Diabetes mellitus

Diabetes mellitus, often simply referred to as diabetes, is a group of metabolic diseases in which a person has high blood sugar, either because the body does not produce enoughinsulin, or because cells do not respond to the insulin that is produced. Types of diabetes mellitus and there symptoms  Type 1 Sign and symptoms:
        

extreme thirst frequent urination sudden unexplained weight loss extreme fatigue blurred vision muscle cramps nausea vomiting constant hunger

 Type 2  increased thirst  frequent urination  feeling tired and lethargic  always feeling hungry

 having cuts that heal slowly  itching  skin infections  blurred vision  gradually putting on weight  mood swings  headaches  feeling dizzy  leg cramps Complications od diabetes mellitus Diabetic complications can be classified broadly as microvascular or macrovascular disease.1 . nephropathy (kidney disease) and vision disorders (eg retinopathy. Microvascular complications include neuropathy (nerve damage). DIAGNOSTIC TEST: Several blood tests are used to measure blood glucose levels. glaucoma. stroke and peripheral vascular disease (which can lead to ulcers. blood can be drawn at any time throughout the day. metabolic difficulties. autonomic neuropathy and pregnancy problems.  Random blood glucose test — for a random blood glucose test. cataract and corneal disease). Additional tests can determine the type of diabetes and its severity. Macrovascular complications include heart disease. A random blood glucose level of 200 mg/dL (11. regardless of when the person last ate. impotence. the primary test for diagnosing diabetes. Follow the links below to find information on diabetes complications. Other complications of diabetes include infections. gangrene and amputation).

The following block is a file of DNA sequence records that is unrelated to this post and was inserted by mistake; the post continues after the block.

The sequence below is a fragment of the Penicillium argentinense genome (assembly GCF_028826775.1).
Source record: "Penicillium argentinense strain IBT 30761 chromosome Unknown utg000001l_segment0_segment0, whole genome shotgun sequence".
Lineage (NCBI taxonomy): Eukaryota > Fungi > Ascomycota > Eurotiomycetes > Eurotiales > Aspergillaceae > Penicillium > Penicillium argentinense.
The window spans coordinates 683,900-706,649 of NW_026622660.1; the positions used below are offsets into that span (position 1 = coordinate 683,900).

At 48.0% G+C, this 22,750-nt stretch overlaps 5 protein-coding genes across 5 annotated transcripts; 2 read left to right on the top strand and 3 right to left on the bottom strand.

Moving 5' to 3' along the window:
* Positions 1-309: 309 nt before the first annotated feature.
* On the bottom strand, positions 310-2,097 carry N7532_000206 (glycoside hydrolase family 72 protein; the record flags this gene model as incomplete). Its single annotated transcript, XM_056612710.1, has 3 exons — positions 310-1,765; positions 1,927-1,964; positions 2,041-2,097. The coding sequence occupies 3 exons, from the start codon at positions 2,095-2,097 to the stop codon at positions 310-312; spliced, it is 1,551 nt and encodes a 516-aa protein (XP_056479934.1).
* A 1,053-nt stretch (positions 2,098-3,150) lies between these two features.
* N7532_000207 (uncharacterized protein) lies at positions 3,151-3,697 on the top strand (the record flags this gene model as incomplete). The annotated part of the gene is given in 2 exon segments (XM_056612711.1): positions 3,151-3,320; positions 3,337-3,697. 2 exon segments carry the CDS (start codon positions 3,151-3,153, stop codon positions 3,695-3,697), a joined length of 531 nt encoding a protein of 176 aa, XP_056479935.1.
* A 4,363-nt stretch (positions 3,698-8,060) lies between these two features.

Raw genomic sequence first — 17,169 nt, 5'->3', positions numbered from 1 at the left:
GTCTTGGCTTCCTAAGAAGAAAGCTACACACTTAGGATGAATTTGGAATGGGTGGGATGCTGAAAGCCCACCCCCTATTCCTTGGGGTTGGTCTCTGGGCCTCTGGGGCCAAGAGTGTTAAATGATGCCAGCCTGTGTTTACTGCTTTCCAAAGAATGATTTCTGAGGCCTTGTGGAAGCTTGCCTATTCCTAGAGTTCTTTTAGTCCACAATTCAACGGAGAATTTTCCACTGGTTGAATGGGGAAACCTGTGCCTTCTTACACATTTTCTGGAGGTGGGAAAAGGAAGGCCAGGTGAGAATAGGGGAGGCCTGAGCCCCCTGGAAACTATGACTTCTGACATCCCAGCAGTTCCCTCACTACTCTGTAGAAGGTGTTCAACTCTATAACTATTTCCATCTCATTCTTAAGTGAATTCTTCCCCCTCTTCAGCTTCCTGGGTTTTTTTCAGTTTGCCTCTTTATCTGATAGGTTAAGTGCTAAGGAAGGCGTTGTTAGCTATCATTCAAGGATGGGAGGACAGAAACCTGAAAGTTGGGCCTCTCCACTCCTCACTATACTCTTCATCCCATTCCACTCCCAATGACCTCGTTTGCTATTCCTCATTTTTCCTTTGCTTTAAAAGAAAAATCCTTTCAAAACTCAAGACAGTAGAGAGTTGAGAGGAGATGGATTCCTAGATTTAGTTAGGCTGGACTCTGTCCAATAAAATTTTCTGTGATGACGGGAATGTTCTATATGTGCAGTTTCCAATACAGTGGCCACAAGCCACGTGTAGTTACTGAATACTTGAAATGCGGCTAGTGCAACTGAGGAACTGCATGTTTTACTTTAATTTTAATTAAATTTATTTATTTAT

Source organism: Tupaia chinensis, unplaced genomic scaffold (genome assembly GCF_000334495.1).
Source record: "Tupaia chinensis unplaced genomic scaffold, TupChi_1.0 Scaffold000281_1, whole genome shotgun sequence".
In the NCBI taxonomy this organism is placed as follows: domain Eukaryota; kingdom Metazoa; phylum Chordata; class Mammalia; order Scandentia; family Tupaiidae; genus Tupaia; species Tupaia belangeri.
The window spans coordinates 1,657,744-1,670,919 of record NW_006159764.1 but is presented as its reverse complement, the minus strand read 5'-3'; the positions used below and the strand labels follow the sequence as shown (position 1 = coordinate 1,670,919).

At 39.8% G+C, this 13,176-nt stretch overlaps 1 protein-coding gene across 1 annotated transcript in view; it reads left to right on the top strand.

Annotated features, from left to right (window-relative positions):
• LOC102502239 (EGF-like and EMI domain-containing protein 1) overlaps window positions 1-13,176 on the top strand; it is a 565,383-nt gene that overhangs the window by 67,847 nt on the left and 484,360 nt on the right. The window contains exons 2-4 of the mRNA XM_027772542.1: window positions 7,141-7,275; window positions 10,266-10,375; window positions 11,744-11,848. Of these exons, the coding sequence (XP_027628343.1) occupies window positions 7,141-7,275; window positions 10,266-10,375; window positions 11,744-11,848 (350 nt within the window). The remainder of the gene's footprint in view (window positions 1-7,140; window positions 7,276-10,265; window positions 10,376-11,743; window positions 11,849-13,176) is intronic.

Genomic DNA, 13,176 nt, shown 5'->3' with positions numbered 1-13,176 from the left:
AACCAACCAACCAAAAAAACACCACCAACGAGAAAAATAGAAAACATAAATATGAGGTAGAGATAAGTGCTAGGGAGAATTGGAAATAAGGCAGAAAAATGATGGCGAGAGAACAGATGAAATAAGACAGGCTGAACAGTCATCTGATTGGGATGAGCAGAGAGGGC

A fasting blood glucose of 126 mg/dL (7. this requires drinking a 50 gram glucose solution with a blood glucose level drawn one hour later. Oral glucose tolerance test — Oral glucose tolerance testing (OGTT) is the most sensitive test for diagnosing diabetes and pre-diabetes. It must be repeated on another day to confirm that it remains abnormally high (see “Criteria for diagnosis” below).     The standard OGTT includes a fasting blood glucose test. It is used to monitor blood glucose control in people with known diabetes. For women who have an abnormally elevated blood glucose level. A normal fasting blood glucose level is less than 100 mg/dL. the OGTT is not routinely recommended because it is inconvenient compared to a fasting blood glucose test. The person then drinks a 75 gram liquid glucose solution (which tastes very sweet. Hemoglobin A1C test (A1C) — The A1C blood test measures the average blood glucose level during the past two to three months. a second OGTT is performed on another day after drinking a 100 gram glucose . Normal values for A1C are 4 to 6 percent (show figure 3).mmol/L) or higher in persons who have symptoms of high blood glucose (see “Symptoms” above) suggests a diagnosis of diabetes. The test is done by taking a small sample of blood from a vein or fingertip.0 mmol/L) or higher indicates diabetes. but is not normally used to diagnose diabetes. a second blood glucose level is measured. and is usually cola or orange-flavored). The test is done by taking a small sample of blood from a vein or fingertip. Two hours later. Oral glucose tolerance testing is routinely performed at 24 to 28 weeks of pregnancy to screen for gestational diabetes. However.   Fasting blood glucose test — fasting blood glucose testing involves measuring blood glucose after not eating or drinking for 8 to 12 hours (usually overnight).